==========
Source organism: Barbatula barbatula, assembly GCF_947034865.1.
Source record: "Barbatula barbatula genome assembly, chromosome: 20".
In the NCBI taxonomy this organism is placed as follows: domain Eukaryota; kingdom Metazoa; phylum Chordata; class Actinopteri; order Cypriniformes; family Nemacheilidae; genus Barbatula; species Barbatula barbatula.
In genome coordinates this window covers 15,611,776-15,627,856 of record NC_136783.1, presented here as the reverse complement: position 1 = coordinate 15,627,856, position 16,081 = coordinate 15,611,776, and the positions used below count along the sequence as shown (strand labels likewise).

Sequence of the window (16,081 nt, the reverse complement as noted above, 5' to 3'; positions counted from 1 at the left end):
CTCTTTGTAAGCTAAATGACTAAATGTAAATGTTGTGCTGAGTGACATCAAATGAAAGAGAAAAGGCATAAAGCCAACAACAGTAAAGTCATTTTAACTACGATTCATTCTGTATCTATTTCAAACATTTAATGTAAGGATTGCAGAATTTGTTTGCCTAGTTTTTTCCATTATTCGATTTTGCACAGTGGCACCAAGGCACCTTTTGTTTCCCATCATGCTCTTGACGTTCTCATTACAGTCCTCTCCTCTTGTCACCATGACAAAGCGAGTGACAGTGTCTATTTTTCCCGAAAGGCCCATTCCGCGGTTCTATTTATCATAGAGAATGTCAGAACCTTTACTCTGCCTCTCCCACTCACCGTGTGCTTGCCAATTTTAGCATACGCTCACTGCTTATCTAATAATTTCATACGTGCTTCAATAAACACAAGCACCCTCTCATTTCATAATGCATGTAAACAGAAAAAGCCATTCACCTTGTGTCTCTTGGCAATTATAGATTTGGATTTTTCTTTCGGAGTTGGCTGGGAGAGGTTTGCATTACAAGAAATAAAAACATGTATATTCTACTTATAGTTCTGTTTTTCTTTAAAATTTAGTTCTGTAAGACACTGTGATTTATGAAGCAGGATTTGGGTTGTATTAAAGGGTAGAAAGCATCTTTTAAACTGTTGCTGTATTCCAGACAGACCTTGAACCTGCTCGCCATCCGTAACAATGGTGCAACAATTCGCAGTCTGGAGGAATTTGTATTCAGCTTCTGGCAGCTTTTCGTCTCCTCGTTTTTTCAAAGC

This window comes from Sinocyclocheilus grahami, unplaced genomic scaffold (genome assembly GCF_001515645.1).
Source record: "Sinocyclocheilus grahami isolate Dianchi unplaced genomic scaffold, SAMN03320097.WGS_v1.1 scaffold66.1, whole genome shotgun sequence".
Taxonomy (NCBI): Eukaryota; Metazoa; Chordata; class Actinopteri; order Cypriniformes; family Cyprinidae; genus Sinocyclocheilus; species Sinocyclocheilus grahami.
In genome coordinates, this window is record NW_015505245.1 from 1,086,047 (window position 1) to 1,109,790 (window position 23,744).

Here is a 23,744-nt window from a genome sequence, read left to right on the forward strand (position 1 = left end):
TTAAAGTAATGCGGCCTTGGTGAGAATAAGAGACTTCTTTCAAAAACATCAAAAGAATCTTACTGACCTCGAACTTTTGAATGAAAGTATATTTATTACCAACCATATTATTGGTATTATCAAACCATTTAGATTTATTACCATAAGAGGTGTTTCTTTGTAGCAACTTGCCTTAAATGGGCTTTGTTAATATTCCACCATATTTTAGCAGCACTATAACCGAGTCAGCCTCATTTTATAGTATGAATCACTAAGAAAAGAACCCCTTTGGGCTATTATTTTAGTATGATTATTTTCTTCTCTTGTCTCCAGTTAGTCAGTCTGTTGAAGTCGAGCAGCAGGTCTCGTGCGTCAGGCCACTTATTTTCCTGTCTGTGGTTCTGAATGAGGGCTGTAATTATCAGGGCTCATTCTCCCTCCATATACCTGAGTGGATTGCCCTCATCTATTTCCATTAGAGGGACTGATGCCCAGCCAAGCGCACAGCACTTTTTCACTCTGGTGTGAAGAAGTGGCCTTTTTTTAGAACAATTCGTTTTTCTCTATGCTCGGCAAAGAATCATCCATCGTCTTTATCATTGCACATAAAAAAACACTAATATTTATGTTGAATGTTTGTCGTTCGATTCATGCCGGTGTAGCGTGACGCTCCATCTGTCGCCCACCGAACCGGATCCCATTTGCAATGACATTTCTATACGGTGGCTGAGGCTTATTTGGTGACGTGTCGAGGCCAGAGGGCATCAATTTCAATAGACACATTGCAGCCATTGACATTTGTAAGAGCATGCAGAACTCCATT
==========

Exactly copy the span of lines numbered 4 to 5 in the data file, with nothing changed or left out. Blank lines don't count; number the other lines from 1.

In genome coordinates this window covers 15,611,776-15,627,856 of record NC_136783.1, presented here as the reverse complement: position 1 = coordinate 15,627,856, position 16,081 = coordinate 15,611,776, and the positions used below count along the sequence as shown (strand labels likewise).

Sequence of the window (16,081 nt, the reverse complement as noted above, 5' to 3'; positions counted from 1 at the left end):